Folkert: The Icedôme Almere is allowed to make a choice for one of the great speedskating tournaments. In general, there is only one large, international tournament per year for one country in speedskating. Hence, the World Cup competition is left out of the equasion, as this series of tournaments does not count in this decision process. Besides that, there are figure skating and short-track tournaments too.

It is certain that Icedôme Almere may choose the best tournament from the Dutch long-track schedule. It might happen now and then that The Netherlands doesn’t apply for an international speedskating tournament; that is tough, but in any other case, we will certainly have the best tournaments.

We are in favour of spreading the Dutch national championships over the country. We have the first choice for the large tournaments; we’ll see what will further be in store for us. We build something good and consequently, we are not worried about this.

Ernst: Were you not annoyed by the ‘attacks’ from Friesland, when the Icedôme won the bidding process?

Folkert: No, not at all. There have been some conflict-mongerers and people with their own small interests, but these people were neither the Dutch nor the Frisian citizens. Most people – Frisian and Dutch – will agree that such a bidding process for a new ice temple must be played by the rules. Further, Icedôme Almere doesn’t speak about the other candidates. We speak about ourselves alone. 

Ernst: How high are the estimated building expenses for Icedôme Almere?

Folkert: That is approximately €170 million for Icedôme Almere itself and approx. €15 million for the building terrain: this is bought on a long lease contract from the municipality of Almere. 

All amounts are estimated plus or minus 10%, as these deviations do not cause relevant changes in the operations budget. As this project didn’t have to be put out to tender, these amounts can be borne very well. There won’t be considerable changes in price.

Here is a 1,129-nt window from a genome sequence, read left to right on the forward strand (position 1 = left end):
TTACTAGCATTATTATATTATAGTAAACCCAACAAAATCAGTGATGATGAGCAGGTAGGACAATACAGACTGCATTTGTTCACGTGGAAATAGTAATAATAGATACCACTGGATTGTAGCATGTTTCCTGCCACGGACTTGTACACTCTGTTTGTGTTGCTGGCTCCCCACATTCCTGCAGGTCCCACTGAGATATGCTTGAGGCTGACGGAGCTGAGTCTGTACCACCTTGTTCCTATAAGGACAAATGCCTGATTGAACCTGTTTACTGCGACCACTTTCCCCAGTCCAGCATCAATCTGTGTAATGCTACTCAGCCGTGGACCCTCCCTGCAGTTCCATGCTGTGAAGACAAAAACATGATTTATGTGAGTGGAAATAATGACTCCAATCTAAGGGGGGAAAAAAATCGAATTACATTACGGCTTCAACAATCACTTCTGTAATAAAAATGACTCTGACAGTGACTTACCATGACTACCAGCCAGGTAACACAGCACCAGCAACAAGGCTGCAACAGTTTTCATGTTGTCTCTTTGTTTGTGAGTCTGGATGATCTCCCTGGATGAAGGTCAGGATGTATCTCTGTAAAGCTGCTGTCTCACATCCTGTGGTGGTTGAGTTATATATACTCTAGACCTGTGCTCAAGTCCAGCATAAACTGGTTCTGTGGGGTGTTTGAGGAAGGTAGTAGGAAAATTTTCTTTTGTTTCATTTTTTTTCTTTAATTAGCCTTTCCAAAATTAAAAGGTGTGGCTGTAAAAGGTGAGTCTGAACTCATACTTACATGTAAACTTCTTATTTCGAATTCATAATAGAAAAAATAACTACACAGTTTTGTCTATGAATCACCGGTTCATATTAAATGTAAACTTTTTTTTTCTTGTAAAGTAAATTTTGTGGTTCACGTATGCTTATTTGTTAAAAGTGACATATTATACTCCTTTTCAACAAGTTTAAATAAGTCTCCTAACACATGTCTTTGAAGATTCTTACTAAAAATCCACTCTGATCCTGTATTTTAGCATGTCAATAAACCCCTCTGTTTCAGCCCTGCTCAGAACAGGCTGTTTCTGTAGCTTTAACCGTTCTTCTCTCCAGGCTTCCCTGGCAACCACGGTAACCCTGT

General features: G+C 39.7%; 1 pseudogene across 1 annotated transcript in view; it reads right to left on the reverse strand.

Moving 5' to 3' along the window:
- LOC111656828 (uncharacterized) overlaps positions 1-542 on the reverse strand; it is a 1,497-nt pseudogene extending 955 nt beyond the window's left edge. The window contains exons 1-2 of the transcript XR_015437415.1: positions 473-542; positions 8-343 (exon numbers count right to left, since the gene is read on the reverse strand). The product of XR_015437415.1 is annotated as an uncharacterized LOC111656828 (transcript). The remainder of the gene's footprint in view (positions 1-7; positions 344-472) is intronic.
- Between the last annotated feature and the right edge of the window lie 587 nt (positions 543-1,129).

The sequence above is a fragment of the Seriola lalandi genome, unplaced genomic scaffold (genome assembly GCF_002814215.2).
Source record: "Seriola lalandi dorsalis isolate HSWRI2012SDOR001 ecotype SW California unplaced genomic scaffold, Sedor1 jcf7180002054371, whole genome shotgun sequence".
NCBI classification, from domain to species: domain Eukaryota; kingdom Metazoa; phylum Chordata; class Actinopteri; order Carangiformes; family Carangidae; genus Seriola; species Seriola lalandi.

There will also be a professional sports hotel, including an appartment complex, to the tune of €12 - €15 million, including the terrain. The yearly fee for the long lease is 4.5% of the ground value; this amount will be indexated on a yearly basis. However, these prices are under heavy pressure currently; long lease fees in Amsterdam are much lower nowadays.

However, these are the amounts that we used in our bid book. We don’t want to receive illegitimate state support: that is our bedrock.

The building companies that will build the Icedôme are BAM Utility Building and Van Wijnen (section mid-Netherlands). These companies are part of the consortium, together with Jakko Jan Leeuwangh and Folkert Buiter. 

The consortium will be expanded and will turn into a CV or a BV [Dutch kinds of private limited companies – EL]Next, we will get a new BV for the development and building phase and afterwards you will get the owners and operators (aka franchise holders). This is business-as-usual.

We are the front operators in this project, but they – Van Wijnen en BAM – do the relations with the financiers and other parties.

Ernst: Do these mentioned parties guarantee the payment of the building expenses?

Folkert: No, by no means. They have stated: we can build the complex for this amount of approximately €200 million. We can go for that. However, this was misinterpreted by Dutch national television station NOS. 

The NOS understood and printed this incorrectly: they thought that BAM Utility Building and Van Wijnen had supplied a guarantee for the payment of this building amount, which was not true at all.

Ernst: Who will supply these building expenses, as €170 million, for the Icedôme alone, is a considerable amount?!

Folkert: There are multiple parties, which are interested in the financing of this project. The primary approach is that a number of parties will become joint owner of the Icedôme Almere and will hand this out to an operator, either through a lease construction or a covenant. 

Also an operator could lease the whole complex. In this process, a number of varieties is possible. However, these varieties need to be worked out yet.

For the role of financier/ owner, as well as operator or intermediate, there are multiple interested parties. During the comings months, the conversations with the financiers and operators will be fine-tuned and finished. At a certain moment, these primary parties will have to negotiate with the Dutch Olympic Committee (NOC/NSF) and with the Dutch skating union KNSB.

Ernst: Must the building amounts not be paid in advance during the building phase?

Folkert: BAM and Van Wijnen are used to work on a tender basis. As this project is not tendered, they can put time and money in the pre-development and the arrangement of the contract phase, which finishes on 1 April 2014. 

Things look good, as far as that is concerned. It is a lot of work, however.